Shifting The Focus To The Client Being Well

Conferences, government agencies such as IAPT and recent research papers, gloss over the proportion of clients who are well at the end of CBT (remission), preferring instead to talk of the number of people who have responded (response) to an intervention (proportion of people whose score reduced by greater than x%). Springer et al (2018) call for a shift in focus to the real world outcome of remission ‘remission should be the ultimate goal of treatment’. Chasteningly they point out  that the remission rate for CBT across the anxiety  disorders is just 50%.

Interestingly the results of Springer et al’s meta-analysis showed that the remission results were poorer when there was no blind evaluator. This may be important in evaluating IAPT’s performance because they have had no independent evaluator! Further the results in the Springer analysis were poorer still when there was comorbid conditions such as depression and/or subtance use disorder, suggesting that all a client’s disorders need tackling not just the primary anxiety disorder. GAD and PTSD did better than OCD and SAD with panic disorder in between.

Clients want to be well again not just reduce their score on a psychometric test that some clinician deems acceptable for their own reasons. Losing their diagnostic status should be a necessary condition  for assessing outcome, albeit that arguably it also ought to be complimented with reduction below a certain cut-off on a psychometric test.

 

Springer, K.S., Levy, H.C and Tolin, D.F (2018) Remission in CBT for adult anxiety disorders. A meta-analysis. Clinical Psychology Review, published online ahead of print

Please cite this article as: Springer, K.S., Clinical Psychology Review (2018), https://doi.org/10.1016/j.cpr.2018.03.002

Dr Mike Scott

IAPT Problem Descriptors Lead To Treatment Chaos

IAPT base treatment on problem descriptors not standardised diagnosis, resulting in a gross failure to identify appropriate treatment targets. A recent study by Thomlison et al (2017) indicated 4 out of 5 PTSD cases were missed.    There is no evidence that identification of other disorders is any more reliable Scott (2018) see earlier post (link below)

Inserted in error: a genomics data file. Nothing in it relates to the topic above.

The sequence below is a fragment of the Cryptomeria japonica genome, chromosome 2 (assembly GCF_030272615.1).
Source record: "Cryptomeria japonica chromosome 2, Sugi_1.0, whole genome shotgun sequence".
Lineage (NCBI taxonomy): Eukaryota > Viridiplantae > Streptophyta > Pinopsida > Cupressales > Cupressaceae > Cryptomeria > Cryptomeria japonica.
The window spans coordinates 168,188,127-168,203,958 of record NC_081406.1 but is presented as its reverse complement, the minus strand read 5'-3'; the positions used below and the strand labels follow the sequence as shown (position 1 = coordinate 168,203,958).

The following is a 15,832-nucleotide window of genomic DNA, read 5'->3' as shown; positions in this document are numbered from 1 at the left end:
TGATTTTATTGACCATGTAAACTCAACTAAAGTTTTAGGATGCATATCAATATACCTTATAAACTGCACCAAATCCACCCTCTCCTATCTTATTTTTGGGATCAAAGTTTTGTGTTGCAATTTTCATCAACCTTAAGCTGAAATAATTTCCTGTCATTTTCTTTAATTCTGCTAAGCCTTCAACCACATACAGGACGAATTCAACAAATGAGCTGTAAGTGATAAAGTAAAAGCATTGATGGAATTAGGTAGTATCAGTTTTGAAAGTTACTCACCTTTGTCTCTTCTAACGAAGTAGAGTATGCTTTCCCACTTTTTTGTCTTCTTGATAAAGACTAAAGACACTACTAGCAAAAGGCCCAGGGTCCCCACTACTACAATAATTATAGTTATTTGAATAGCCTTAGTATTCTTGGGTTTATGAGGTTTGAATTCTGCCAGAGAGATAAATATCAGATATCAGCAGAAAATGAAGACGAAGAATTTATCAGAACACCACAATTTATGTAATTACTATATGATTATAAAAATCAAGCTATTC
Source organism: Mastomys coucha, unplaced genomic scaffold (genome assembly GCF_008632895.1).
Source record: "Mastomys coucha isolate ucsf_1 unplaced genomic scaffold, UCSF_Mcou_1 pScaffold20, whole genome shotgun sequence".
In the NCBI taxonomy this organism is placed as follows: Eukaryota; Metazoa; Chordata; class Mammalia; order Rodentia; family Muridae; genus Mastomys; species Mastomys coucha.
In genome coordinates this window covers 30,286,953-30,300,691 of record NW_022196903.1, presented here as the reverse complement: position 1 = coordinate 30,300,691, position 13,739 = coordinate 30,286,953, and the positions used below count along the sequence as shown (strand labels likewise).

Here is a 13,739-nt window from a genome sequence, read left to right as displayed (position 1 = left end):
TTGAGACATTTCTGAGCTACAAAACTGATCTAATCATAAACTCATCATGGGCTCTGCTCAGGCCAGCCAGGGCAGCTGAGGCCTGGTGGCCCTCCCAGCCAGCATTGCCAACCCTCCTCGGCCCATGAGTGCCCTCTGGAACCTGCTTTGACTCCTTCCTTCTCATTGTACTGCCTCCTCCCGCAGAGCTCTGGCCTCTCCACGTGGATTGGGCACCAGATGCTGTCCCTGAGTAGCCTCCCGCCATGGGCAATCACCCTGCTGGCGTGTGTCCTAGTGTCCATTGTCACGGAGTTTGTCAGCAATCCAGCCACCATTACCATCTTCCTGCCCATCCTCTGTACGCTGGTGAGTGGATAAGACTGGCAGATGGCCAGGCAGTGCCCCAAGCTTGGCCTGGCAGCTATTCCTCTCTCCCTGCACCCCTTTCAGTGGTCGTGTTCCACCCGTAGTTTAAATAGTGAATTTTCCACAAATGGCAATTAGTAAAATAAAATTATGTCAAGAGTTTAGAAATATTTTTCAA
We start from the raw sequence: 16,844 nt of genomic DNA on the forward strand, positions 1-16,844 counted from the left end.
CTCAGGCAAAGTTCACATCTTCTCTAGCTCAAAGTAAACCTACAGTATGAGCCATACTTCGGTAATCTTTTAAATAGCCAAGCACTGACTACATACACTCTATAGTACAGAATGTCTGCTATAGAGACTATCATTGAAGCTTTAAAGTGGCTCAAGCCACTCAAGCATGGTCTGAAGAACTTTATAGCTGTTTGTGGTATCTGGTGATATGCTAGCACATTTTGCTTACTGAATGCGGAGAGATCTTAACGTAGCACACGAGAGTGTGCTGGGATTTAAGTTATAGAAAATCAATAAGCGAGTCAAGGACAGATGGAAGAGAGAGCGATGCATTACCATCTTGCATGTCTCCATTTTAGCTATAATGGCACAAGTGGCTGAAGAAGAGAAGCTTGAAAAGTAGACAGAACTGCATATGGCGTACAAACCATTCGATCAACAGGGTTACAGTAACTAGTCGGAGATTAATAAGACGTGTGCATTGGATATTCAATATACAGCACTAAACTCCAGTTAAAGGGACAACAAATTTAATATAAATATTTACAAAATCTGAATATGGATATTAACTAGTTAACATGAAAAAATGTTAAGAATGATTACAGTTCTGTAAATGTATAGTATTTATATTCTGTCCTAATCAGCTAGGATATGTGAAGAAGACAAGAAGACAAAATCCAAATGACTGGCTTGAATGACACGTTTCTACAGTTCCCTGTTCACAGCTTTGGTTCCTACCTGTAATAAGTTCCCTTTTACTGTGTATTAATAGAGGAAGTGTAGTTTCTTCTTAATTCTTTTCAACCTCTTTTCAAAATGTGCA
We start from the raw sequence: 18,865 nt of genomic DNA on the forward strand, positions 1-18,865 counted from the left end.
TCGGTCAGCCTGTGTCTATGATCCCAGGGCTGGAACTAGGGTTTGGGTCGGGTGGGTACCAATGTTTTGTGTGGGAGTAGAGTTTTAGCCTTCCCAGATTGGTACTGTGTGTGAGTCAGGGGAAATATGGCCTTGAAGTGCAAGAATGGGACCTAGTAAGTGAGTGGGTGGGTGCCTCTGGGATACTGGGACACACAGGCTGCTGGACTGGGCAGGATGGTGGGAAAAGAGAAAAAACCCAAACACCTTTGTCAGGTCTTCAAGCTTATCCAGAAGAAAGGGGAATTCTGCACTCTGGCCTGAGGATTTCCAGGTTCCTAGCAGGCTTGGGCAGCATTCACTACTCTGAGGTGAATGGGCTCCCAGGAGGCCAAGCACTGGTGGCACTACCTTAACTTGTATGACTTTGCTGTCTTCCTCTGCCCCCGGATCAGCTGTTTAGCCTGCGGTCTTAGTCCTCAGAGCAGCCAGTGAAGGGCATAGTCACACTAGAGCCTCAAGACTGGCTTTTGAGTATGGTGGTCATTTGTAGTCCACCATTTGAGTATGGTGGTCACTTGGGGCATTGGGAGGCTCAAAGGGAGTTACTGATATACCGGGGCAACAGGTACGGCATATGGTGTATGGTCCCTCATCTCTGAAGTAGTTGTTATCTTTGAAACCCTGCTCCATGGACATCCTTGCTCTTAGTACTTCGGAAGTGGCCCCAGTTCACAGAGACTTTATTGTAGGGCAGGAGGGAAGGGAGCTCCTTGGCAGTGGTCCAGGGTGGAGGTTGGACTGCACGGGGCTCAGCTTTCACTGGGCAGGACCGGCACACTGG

In the Thomlinson et al study (2017) three quarters of IAPT clients were in low intensity groups, conducted without reference to any explicit evidence based protocol. This looks like playing a numbers game with groups.

Thomlinson et al (2017) Comorbidity between PTSD and anxiety and depression: Implications for IAPT Services. Archives of Depression and Anxiety

Scott, M.J (2018) IAPT – The Need for Radical Reform Journal of Health Psychology https://connection.sagepub.com/blog/psychology/2018/02/07/on-sage-insight-improving-access-to-psychological-therapies-iapt-the-need-for-radical-reform/.

 

 

 

Dr Mike Scott

IAPT at Sea On Risk Assessment

A study just published by Na et al (2018)  in the Journal of Affective Disorders*  suggests that item 9 of the PHQ-9 is an insufficient assessment tool for suicide risk and suicide ideation, creating large numbers of false positives. Yet within IAPT, GP’s may be informed that either there are no risk issues on the basis of a ‘not at all’ response to  item 9, ‘thoughts that you would be better off dead or of hurting yourself’ or that there are risk issues on the basis that they have been bothered by these thoughts for at least several days in the last 2 weeks. The message is usually communicated to the GP following a telephone assessment conducted by the most junior members of staff a Psychological Wellbeing Practitioner. The GP then feels obliged to call the patient in for an assessment which turns out to be invariably pointless, not good for the patient or for the GP who may be seeing 40 patients that day!

A (2012) paper on IAPT by Vail et al ** stated ‘that IAPT clinicians did not have set procedures or questions for assessing mental health risk, and were  flexible in the approaches they adopted. They often relied upon their own clinical judgement and experience about how to approach the topic of mental health risk’. This chimes with what I found in an analysis of 90 cases going through IAPT, Scott (2018) in only three cases was there mention of risk in the documentation. Inspection of item 9 on the PHQ-9 shows that it confounds passive suicidal ideation with active planning making it unclear what the frequency response refers to, creating many false positives.

More direct questionning based on the C-SSRS * is probably more appropriate:

Have you started to work out or worked out details of how to kill yourself? Do you intend to carry out this plan ?

Have you made a suicide attempt- purposely tried to harm yourself with at least some intention to end your life?

Have you  taken any steps to prepare to kill yourself or actually started to do something to end your life or were stopped before you actually did anything?